8 Recommended Beach Reads
The Best Books to Take with you to the Beach This Summer
By Amanda Dominguez-Chio
Whether you’re sunbathing at the beach or poolside, summer is the perfect time for reading. When it comes to finding the ideal summer read, choosing which genre to read plays a big role. Some people prefer to read thrillers, while some prefer reading books that let them escape reality and bring them pleasure. Generally, you don’t want to read something convoluted or dense at the beach. That being said, here is a list of beach reads that are perfect for your summer vacation.
You Can’t Touch my Hair: And Other Things I Still Have to Explain by Phoebe Robinson
Some of you may be familiar with the talented Phoebe Robinson. Others may not. Robinson’s book You Can’t Touch My Hair is the perfect book for fans and those unfamiliar with her work in the entertainment industry. Her book provides several essays that explore our current cultural climate. Using her signature humor, Robinson discusses “the angry black woman myth” and lists some of the ways to “avoid being the black friend,” among other things. As soon as you finish reading her book, you’ll want to pick up another Phoebe Robinson book.
Born a Crime: Stories from a South African Childhood by Trevor Noah
Read about The Daily Show host’s childhood in South Africa. In his memoir, Noah addresses that he was born during the apartheid, where interracial relationships were deemed illegal.
Little Fires Everywhere by Celeste Ng
Little Fires Everywhere centers on the people in Shaker Heights, Ohio, specifically the Richardson family and Mia Warren and her daughter Pearl. When Mia and Pearl move to Shaker Heights, their lives gradually intertwine with the Richardson family after a custody battle erupts from one of the families living in Shaker Heights, not only causing everyone in town to take sides, but placing Elena Richardson and Mia on opposite sides. The book received recognition early this summer when news broke out that Reese Witherspoon and Kerry Washington announced they were adapting Little Fires Everywhere into a mini series for Hulu.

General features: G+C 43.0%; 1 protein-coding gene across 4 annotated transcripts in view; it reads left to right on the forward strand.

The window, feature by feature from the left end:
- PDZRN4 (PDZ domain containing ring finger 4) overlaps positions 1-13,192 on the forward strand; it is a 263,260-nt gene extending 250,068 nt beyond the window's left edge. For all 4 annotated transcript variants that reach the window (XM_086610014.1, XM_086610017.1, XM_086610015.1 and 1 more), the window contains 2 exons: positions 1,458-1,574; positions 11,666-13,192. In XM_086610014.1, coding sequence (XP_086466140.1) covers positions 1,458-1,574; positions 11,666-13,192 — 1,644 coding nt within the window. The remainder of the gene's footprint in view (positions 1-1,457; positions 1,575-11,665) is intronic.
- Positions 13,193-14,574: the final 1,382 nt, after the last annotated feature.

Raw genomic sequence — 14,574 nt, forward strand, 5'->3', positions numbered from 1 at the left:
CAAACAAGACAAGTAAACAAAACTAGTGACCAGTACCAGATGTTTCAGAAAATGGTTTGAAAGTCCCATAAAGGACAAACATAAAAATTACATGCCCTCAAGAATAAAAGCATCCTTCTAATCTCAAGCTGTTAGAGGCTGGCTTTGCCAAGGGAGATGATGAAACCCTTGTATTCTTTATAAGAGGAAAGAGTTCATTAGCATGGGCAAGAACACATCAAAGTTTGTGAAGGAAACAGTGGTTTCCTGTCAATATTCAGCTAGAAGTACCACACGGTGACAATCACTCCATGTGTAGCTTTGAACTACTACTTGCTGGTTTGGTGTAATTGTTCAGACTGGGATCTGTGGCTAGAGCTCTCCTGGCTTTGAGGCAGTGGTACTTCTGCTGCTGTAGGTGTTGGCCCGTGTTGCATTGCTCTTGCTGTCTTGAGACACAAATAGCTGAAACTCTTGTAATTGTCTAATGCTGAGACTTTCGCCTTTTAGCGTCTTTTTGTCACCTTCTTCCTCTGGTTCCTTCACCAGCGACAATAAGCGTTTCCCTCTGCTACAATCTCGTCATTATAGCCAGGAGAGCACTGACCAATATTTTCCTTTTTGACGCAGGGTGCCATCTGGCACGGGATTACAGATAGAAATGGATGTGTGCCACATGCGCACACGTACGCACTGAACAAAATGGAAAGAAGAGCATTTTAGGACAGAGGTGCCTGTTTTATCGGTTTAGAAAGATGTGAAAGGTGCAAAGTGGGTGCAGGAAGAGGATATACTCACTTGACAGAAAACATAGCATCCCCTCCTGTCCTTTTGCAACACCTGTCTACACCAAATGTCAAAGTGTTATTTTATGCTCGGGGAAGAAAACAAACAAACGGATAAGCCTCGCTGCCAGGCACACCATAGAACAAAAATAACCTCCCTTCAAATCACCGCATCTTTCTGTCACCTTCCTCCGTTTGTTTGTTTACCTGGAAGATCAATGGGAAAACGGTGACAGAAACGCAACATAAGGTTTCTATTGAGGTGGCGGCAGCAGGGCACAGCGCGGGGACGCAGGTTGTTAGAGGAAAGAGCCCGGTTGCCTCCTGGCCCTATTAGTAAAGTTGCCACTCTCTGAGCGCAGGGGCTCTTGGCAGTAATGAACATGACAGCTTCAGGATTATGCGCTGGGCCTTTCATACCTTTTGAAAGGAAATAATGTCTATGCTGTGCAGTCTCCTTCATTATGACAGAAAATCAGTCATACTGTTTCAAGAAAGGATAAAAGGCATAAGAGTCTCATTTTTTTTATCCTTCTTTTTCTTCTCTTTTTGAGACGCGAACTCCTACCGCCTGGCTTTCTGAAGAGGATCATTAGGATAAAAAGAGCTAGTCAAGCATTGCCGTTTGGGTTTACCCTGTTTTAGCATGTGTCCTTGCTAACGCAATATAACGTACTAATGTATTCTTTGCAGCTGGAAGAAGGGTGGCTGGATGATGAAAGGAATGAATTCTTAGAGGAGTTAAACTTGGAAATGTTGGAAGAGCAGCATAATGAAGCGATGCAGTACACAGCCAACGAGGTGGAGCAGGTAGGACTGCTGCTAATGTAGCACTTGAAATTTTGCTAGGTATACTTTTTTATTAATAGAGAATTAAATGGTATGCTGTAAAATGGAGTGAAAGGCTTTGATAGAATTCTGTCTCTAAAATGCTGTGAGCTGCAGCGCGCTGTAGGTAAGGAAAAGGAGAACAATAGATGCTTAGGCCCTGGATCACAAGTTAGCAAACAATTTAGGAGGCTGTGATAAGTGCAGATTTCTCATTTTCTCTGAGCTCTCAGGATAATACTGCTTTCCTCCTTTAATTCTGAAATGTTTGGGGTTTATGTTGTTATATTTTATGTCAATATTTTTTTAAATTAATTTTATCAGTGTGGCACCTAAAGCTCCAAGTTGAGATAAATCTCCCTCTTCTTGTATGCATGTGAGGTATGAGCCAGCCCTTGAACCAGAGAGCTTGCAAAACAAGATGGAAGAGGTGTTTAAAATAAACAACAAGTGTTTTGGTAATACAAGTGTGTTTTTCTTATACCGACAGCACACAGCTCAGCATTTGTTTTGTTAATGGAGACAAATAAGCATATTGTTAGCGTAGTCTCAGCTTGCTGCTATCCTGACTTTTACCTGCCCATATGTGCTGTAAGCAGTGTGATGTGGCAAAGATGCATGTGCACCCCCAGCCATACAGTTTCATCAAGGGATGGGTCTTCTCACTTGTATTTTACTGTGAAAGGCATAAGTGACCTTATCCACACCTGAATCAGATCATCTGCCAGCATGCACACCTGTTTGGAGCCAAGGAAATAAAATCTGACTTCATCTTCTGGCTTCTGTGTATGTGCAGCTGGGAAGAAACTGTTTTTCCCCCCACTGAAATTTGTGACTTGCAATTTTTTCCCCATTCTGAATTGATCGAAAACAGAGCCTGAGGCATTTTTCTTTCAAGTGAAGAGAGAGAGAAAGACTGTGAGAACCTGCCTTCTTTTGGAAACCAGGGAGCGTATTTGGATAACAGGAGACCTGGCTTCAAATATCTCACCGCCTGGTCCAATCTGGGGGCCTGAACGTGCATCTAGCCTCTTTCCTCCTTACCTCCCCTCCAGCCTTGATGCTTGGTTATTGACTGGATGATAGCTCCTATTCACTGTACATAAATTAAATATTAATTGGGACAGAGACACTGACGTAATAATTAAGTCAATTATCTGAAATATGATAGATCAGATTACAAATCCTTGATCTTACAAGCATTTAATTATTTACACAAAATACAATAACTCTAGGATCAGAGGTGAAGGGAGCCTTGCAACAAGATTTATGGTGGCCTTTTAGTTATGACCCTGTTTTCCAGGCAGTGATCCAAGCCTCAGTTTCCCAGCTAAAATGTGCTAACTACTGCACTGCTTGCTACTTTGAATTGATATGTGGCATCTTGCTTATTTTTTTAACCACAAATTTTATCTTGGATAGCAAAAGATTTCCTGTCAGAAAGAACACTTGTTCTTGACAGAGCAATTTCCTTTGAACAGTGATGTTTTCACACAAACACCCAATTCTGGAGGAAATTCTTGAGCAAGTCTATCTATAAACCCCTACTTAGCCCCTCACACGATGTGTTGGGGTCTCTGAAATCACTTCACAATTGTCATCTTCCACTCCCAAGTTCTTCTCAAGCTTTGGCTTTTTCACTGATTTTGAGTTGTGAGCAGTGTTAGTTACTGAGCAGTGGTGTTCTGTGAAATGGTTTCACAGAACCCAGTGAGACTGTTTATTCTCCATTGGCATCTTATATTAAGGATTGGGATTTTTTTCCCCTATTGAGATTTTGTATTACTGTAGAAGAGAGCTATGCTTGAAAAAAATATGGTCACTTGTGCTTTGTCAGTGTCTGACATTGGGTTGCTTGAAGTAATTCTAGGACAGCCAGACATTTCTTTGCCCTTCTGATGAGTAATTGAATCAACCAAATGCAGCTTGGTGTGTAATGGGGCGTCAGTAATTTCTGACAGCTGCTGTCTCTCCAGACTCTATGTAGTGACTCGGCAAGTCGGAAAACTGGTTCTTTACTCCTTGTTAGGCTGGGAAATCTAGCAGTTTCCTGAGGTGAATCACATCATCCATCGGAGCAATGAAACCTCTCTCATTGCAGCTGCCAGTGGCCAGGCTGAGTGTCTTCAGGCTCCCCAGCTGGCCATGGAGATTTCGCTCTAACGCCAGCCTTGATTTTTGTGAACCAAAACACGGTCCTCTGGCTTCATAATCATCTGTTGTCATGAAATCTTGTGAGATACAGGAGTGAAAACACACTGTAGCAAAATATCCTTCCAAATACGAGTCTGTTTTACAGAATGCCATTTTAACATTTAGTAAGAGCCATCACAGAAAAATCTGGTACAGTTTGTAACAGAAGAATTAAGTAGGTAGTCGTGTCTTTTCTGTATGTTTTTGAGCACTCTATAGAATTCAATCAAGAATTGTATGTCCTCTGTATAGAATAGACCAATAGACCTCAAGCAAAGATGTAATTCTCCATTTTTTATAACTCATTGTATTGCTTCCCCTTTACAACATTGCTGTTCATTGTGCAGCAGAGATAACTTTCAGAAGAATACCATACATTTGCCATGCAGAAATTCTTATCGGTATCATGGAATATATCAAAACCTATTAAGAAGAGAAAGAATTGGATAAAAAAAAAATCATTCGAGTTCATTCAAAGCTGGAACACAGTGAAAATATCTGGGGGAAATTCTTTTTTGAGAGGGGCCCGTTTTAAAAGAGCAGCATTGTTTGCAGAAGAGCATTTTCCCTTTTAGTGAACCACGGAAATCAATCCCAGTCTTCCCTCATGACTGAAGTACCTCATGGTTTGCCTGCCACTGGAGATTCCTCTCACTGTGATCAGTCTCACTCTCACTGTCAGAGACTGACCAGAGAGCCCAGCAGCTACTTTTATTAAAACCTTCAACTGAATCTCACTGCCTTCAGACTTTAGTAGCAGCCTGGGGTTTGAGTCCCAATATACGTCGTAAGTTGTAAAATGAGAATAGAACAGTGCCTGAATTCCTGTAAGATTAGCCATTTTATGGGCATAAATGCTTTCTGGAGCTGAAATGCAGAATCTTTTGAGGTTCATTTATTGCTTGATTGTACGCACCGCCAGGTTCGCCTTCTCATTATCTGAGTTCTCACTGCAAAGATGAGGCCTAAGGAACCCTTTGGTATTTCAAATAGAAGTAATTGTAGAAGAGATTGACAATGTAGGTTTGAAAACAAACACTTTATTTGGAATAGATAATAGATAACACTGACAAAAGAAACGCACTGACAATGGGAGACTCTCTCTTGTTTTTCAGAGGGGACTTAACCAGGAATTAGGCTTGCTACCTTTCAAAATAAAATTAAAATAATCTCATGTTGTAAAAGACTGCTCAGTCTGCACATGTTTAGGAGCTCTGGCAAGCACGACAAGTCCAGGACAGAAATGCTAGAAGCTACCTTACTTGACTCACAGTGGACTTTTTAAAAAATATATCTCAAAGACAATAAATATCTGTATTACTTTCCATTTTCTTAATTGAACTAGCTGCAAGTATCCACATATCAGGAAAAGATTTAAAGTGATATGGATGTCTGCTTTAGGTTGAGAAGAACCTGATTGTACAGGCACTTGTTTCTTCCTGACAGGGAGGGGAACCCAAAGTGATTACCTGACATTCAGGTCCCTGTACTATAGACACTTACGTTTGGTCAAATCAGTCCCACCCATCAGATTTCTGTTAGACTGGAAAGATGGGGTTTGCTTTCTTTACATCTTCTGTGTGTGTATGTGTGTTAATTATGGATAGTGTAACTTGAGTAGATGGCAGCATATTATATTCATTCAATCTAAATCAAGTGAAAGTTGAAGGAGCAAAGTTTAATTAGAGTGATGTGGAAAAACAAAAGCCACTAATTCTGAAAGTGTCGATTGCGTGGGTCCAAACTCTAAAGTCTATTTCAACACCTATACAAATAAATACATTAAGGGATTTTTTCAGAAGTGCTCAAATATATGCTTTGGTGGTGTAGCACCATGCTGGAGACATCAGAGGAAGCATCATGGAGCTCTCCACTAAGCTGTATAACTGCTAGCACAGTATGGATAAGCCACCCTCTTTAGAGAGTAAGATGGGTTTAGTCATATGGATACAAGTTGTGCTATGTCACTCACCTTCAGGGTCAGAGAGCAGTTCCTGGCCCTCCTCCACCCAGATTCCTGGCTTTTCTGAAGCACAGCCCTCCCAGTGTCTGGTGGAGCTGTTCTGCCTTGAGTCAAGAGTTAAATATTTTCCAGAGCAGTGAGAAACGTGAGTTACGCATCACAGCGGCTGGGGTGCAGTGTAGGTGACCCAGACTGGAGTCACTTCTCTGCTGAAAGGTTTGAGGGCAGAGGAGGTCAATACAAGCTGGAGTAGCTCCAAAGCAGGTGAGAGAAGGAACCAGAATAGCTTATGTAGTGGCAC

Killers of the Flower Moon: The Osage Murders and the Birth of the FBI by David Gann.
In this riveting thriller, Gann details the mysterious deaths against the Osage Indian Nation. The murders eventually grab the FBI’s attention, sending agents to try and find out the culprit. Discover how the Osage murders eventually shaped the FBI.
The Absolutely True Diary of a Part-Time Indian by Sherman Alexie
Author Sherman Alexie has published several books, but perhaps The Absolute True Diary of a Part-Time Indian is his most well-known. The novel follows Junior, a young man born and raised on the Spokane Indian reservation. He decides to leave the reservation in pursuit of a better education, only to attend an all-white school. Although the book is often described as a Young Adult novel, the novel has been critically praised by many and received many awards, including the New York Times Notable Book of the Year.
Homegoing by Yaa Gyasi
Homegoing is an example of a multi-generational novel, following the descendants of two Ghanaian half-sisters, Effia and Esi. While one marries an Englishman and resides in Cape Coast Castle, the other is sold and shipped off to America. One story follows Effia’s descendants enduring the constant warfare in Ghana, while the other follows Esi’s descendants living in slavery, the Civil War, the Great Migration, all leading up to the present day.
North and South by Elizabeth Gaskell
Fans of Jane Austen and period dramas will love Elizabeth Gaskell’s classic love story, North and South. Margaret Hale is uprooted from her comfortable home in Helstone to the industrial town of Milton. There she encounters John Thornton, the owner of Thornton mills, known for his unfair treatment towards his employees. North and South is a timeless classic worthy of your attention.
In Cold Blood by Truman Capote
Truman Capote masterfully chronicles the 1959 murders of the Clutter family from Holcomb, Kansas. Four members of the family were brutally murdered, yet there appeared to be no motive for the crime. Earlier that day, Perry Smith and Dick Hickock, recently out of Kansas State Penitentiary, are planning their big score against the Clutter family. As the novel progresses, details of the murders are revealed, as an investigation is open to find and capture the two culprits.